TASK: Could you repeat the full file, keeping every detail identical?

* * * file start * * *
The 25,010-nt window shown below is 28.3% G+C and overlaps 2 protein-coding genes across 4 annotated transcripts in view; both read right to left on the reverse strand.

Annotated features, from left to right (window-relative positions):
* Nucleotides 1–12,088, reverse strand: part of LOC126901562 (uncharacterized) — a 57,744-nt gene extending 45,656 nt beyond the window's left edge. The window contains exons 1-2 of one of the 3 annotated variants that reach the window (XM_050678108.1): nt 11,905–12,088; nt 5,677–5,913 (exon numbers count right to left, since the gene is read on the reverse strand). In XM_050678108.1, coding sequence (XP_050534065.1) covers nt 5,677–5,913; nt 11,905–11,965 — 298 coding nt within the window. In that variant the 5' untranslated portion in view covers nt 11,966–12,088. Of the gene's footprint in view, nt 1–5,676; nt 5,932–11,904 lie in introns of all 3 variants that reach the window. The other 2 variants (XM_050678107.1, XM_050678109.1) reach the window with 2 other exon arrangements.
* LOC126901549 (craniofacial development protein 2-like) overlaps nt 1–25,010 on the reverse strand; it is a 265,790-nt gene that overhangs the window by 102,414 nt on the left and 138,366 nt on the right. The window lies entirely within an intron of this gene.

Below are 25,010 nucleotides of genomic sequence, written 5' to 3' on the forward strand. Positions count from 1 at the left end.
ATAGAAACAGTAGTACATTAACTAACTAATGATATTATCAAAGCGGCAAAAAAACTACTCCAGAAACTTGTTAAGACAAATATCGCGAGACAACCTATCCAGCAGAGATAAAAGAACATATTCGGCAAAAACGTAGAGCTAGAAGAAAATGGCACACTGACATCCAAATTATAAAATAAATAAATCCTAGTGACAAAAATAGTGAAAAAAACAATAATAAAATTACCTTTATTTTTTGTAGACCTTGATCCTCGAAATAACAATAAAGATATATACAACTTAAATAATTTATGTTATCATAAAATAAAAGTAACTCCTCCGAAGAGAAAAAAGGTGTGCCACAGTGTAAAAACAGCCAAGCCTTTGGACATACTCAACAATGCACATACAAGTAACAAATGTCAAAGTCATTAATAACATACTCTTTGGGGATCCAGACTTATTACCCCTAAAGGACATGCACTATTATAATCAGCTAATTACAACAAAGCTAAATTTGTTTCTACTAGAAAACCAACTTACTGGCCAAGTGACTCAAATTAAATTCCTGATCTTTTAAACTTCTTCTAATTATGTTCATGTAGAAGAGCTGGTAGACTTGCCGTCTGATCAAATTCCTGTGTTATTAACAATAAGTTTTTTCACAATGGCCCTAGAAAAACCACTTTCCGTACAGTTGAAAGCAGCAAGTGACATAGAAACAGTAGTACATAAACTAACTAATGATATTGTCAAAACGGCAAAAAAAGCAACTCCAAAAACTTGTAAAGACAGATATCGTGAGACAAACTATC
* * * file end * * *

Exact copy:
The 25,010-nt window shown below is 28.3% G+C and overlaps 2 protein-coding genes across 4 annotated transcripts in view; both read right to left on the reverse strand.

Annotated features, from left to right (window-relative positions):
* Nucleotides 1–12,088, reverse strand: part of LOC126901562 (uncharacterized) — a 57,744-nt gene extending 45,656 nt beyond the window's left edge. The window contains exons 1-2 of one of the 3 annotated variants that reach the window (XM_050678108.1): nt 11,905–12,088; nt 5,677–5,913 (exon numbers count right to left, since the gene is read on the reverse strand). In XM_050678108.1, coding sequence (XP_050534065.1) covers nt 5,677–5,913; nt 11,905–11,965 — 298 coding nt within the window. In that variant the 5' untranslated portion in view covers nt 11,966–12,088. Of the gene's footprint in view, nt 1–5,676; nt 5,932–11,904 lie in introns of all 3 variants that reach the window. The other 2 variants (XM_050678107.1, XM_050678109.1) reach the window with 2 other exon arrangements.
* LOC126901549 (craniofacial development protein 2-like) overlaps nt 1–25,010 on the reverse strand; it is a 265,790-nt gene that overhangs the window by 102,414 nt on the left and 138,366 nt on the right. The window lies entirely within an intron of this gene.

Below are 25,010 nucleotides of genomic sequence, written 5' to 3' on the forward strand. Positions count from 1 at the left end.
ATAGAAACAGTAGTACATTAACTAACTAATGATATTATCAAAGCGGCAAAAAAACTACTCCAGAAACTTGTTAAGACAAATATCGCGAGACAACCTATCCAGCAGAGATAAAAGAACATATTCGGCAAAAACGTAGAGCTAGAAGAAAATGGCACACTGACATCCAAATTATAAAATAAATAAATCCTAGTGACAAAAATAGTGAAAAAAACAATAATAAAATTACCTTTATTTTTTGTAGACCTTGATCCTCGAAATAACAATAAAGATATATACAACTTAAATAATTTATGTTATCATAAAATAAAAGTAACTCCTCCGAAGAGAAAAAAGGTGTGCCACAGTGTAAAAACAGCCAAGCCTTTGGACATACTCAACAATGCACATACAAGTAACAAATGTCAAAGTCATTAATAACATACTCTTTGGGGATCCAGACTTATTACCCCTAAAGGACATGCACTATTATAATCAGCTAATTACAACAAAGCTAAATTTGTTTCTACTAGAAAACCAACTTACTGGCCAAGTGACTCAAATTAAATTCCTGATCTTTTAAACTTCTTCTAATTATGTTCATGTAGAAGAGCTGGTAGACTTGCCGTCTGATCAAATTCCTGTGTTATTAACAATAAGTTTTTTCACAATGGCCCTAGAAAAACCACTTTCCGTACAGTTGAAAGCAGCAAGTGACATAGAAACAGTAGTACATAAACTAACTAATGATATTGTCAAAACGGCAAAAAAAGCAACTCCAAAAACTTGTAAAGACAGATATCGTGAGACAAACTATC